A theatre review by John Busbee/Culture Buzz
December 12, 2015
In an undeniable display of visceral, spot-on reflection of life as art, Straight White Men follows the exploration of identity as three sons return home for Christmas with their dad. Straight White Men explodes onto stage at the Kum & Go Theater, reflecting the vibrancy that had been a hallmark of StageWest. Young Jean Lee’s masterful examination of entitlement and brotherly dynamics twirling around their patriarch is another Iowa premiere, and it is a powerful display of exceptional ensemble acting.
Lee’s writing style not only challenges companies producing this play, but challenges her audiences. When unencumbered by any other familial influences, the interplay of this brotherly trio continues exacting the boyhood cruelties each had subjected on the others. This show, performed in three acts without intermission, adds the element of how each son’s actions are influenced by their shared and separate respect for their father. Lee often catches the audience off guard, as laughter escapes involuntarily, sometimes robust, sometimes awkwardly unsure, as viewers often wonder if they should be laughing at some scenes. The honesty and strength of her dialogue is brought to palpable life by this talented ensemble assembled by director Todd Buchacker.
Buchacker shows the deft abilities of a seasoned director who knows how to give his talented ensemble enough leeway within the confines of his guidance to let each fully develop his own role. Each has his own demons with which to fight, while trying to project an image of more socially conscious respectability. Within the confines of their boyhood home, however, the veneer is quickly stripped, and unfiltered feelings are revealed. The results are a tumultuous story, rifting to outrageous heights, such as the family quartet clothed in adult Christmas onesies or their completely inappropriate, yet hilarious, parody singing of “Oklahoma,” often quickly dropping into sobering, breath-catching moments as the story turns on a dime.
Pre-show and between acts scene shifts are handled with flair by Travis Ness, whose undulating attention to set-preparation are a side show delight. As the father, Ed, Gary Roberts gives a well-played turn as the stern, loving patriarch. The rules are his, and he rules the house. His usual affability detonates when one son, in a fit of emotion, almost tells his father to “shut up.” That phrase is cut short in a brilliant reaction between all in that split second of having almost overstepped his place. Newcomer to StageWest, Eric Olsen, will never out-live his childhood handle, SH – – Baby. Wearing this perpetual torture like Marley’s chains, Olsen creates a very believable character. As Jake, Gabe Thompson also captures a believable, textured persona for his role, and does it with on target precision. Experienced actor Shawn Wilson truly shines as Matt, displaying a finesse and range unlike previous exceptional roles he has performed in this market. Matt is brooding, quick-witted, respectful, and so much more – a grab bag of internal conflicts, yearnings and condemnations which are pulled out, almost randomly. The arc of his evolution in Straight White Men cuts a wide swath, and is always scintillating.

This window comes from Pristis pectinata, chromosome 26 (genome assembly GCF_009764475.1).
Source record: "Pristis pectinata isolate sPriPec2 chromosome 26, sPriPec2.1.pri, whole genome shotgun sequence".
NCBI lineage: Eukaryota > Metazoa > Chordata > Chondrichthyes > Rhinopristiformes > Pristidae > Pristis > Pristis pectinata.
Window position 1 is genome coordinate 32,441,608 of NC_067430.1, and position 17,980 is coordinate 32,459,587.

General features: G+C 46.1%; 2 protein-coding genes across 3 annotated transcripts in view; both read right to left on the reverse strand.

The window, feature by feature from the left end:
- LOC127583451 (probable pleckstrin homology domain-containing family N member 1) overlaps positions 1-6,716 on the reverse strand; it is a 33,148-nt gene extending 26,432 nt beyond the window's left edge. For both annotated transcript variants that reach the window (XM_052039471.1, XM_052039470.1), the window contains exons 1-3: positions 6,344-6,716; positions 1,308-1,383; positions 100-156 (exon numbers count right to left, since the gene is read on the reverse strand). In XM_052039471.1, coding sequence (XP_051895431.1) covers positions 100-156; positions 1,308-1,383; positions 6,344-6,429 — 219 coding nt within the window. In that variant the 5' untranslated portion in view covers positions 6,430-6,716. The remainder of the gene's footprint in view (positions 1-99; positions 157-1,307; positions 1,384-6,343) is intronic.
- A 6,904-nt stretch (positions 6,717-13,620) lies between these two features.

With a quartet of well-cast actors, the strength of this production lies in how each interplays with the others. It’s hard not to believe that Olsen, Thompson and Wilson aren’t brothers – anyone having experienced or witnessed sibling interplay will recognize the complex bonds between these three, complete with all the indelible stains that never can be scrubbed from their histories. Roberts owns his patriarchal role, bringing everything to the play’s dynamic conclusion that will hit like a blind-side from a boxer.
Straight White Men will make its audiences laugh, catch their breath, be uncomfortable, and definitely see the world of entitlement with an enhanced perspective. Powerful theater, powerfully presented, very worthy of anyone’s time.